In February 2014, the statement of belief, which is included in the employment contract of professors, was modified to declare that Adam and Eve “are historical persons created by God in a special formative act, and not from previously existing life-forms.” Hundreds of students including the student body president criticized this change, several professors have left the institution, and two tenured faculty members who had their contracts terminated have filed a lawsuit against the college, which is scheduled to go to trial in May 2015.

Here we go again, but Maddux thinks the town won’t mind:

If Bryan hadn’t died here and made way for Bryan College, the town might have unraveled completely – the mines closed in 1930, just before the Great Depression rolled in. Dayton eventually came back as a manufacturing town, which it remains today, lately cultivating a sprawl of strip malls and chain stores. Bryan College hosts 1,300 students every year, or retains them – many are local and many more settle in Dayton after graduation to raise their own kids here. There are lakes and hills and woods all around, old coke ovens turned into nature preserves. Niche tourism is on the rise, so there’s even a chance the old boosters’ scheme might finally pay off. Coal isn’t the best source of metaphors for sustainable industry, but some things do need time to sit under great pressure before they can be of use. The Scopes Trial Museum, housed in the courthouse basement, brings in a few thousand visitors each year; in 2013, a few hundred attended the festival. Not quite Disney World, but it’s more appealing than blinkered silence.

All controversy is good controversy, but the folks in Dayton have competition:

“Family Guy” creator Seth MacFarlane recently took a beating at the box office and on the Internet for his vulgar Western comedy, “A Million Ways to Die in the West,” but the controversial ex-Oscars host is responsible for one of 2014’s best surprises on television.

The existence of “Cosmos: A Spacetime Odyssey” is almost inexplicable: A big-budget, hour-long science program hosted by a bona fide astrophysicist and airing in prime time alongside “The Simpsons.” MacFarlane’s “Family Guy” fortune helped fund the continuation of Carl Sagan’s 1980 PBS series, “Cosmos: A Personal Voyage,” spearheaded by Sagan’s widow, Ann Druyan, and host Neil deGrasse Tyson.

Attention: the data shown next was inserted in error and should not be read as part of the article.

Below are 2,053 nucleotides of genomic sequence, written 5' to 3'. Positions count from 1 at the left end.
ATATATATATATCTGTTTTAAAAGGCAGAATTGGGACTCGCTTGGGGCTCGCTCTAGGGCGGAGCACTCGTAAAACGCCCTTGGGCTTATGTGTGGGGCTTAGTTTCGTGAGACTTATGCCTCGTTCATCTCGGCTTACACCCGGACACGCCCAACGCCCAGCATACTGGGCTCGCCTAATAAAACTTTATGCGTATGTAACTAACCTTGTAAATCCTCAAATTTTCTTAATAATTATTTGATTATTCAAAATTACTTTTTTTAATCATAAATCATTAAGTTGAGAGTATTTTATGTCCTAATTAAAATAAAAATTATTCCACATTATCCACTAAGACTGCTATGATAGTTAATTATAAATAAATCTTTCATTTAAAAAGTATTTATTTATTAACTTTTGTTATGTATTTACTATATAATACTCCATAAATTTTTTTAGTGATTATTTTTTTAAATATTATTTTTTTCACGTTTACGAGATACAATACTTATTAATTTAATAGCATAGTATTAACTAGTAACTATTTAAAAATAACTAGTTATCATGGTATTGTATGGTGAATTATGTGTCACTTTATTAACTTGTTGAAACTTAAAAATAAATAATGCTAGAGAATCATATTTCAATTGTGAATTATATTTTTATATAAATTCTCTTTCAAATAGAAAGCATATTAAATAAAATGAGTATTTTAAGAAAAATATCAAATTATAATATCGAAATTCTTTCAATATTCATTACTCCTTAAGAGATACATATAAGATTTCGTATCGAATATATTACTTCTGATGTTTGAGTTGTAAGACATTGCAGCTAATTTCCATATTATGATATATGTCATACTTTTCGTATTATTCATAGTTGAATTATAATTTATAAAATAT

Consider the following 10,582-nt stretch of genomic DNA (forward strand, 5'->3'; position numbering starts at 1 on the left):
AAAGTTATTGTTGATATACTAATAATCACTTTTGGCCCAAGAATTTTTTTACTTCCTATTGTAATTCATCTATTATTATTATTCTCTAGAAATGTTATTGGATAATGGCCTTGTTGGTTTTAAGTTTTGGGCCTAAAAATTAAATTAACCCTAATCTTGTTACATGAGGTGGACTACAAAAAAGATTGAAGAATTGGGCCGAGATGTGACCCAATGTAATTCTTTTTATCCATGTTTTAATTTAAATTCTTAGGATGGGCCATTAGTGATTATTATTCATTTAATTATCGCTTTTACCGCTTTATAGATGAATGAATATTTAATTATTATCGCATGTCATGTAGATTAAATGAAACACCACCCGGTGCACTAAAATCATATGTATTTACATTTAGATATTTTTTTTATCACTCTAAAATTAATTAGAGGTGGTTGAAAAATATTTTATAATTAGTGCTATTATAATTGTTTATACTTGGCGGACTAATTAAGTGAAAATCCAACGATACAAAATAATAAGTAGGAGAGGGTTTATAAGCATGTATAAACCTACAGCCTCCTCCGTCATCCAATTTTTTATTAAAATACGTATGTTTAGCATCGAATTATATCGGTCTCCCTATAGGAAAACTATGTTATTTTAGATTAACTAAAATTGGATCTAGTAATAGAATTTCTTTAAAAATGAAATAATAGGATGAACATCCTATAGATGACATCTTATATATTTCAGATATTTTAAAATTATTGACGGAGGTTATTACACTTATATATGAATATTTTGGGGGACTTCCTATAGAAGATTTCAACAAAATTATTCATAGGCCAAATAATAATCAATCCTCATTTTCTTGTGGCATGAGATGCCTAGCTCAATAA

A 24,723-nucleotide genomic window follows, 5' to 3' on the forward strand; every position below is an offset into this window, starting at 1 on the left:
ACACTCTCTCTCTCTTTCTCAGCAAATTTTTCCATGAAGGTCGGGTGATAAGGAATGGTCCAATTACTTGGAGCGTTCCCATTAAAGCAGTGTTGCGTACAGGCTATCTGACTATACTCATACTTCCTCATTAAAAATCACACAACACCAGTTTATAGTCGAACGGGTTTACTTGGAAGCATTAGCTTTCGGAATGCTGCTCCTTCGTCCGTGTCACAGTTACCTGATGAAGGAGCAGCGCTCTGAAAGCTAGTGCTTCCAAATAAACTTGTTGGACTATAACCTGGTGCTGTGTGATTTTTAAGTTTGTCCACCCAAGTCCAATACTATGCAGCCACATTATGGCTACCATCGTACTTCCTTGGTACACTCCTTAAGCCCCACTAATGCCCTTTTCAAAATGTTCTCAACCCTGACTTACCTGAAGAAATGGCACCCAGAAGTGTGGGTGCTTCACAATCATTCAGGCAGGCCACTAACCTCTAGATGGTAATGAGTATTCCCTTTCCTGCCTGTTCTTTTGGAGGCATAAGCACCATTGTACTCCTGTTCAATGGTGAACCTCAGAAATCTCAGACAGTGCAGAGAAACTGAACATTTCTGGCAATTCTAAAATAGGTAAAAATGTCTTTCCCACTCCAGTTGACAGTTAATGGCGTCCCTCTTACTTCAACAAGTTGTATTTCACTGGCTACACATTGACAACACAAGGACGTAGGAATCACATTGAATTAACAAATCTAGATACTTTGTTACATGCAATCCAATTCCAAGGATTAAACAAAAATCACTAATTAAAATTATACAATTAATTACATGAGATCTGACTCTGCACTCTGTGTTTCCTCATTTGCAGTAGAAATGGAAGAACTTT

For 13 weeks, Tyson has taken viewers on a voyage through outer and inner space with gorgeous photography, feature-quality visual effects and animated segments overseen by Kara Vallow of “Family Guy” and “American Dad.”

Tyson is a gentle guide through the intimidating universe, though not one afraid of controversy; observers in the science world accused Tyson of inaccurately turning a 16th-century monk with dissenting ideas about the cosmos into a revered scientific hero, and Tyson touts many scientific facts that large portions of the American public do not accept as such.

But if you view “Cosmos” as a starting point for further research, or as a diverting, entertaining, nonessential science lesson, it’s a pure delight to watch.

That may be, but it’s turning into the new Scopes Trail. Sean McElwee explains:

The religious right has been freaking out about Neil deGrasse Tyson’s “Cosmos” for what feels like an eternity. And, while the theological complaints seem laughable for their rancor and predictability, it’s time we thought harder about what they represent, because the Christian right’s “Cosmos” agita actually indicates a far deeper problem in religious conservatism – the selective acceptance of Enlightenment values…

The odd conflict of science and religion has come to define modern religious fundamentalism. While most religious people happily accept scientific theories about gravity, claims about the age of Earth are subject to a strange scrutiny by those who believe that the literary creation narratives in the Bible describe actual events.

The scientific consensus about global warming must be untrue, because, as Dr. Innes writes in “Left, Right and Christ,” the world is “not a glass ornament that we might accidentally destroy … we are not capable of destroying it, whether by nuclear weapons or carbon emissions.” Young earth creationism is the ultimate attempt to both accept modern science, but also to deny it. Fundamentalists like Ken Ham argue that the world and laws we currently observe simply bear no resemblance to the past.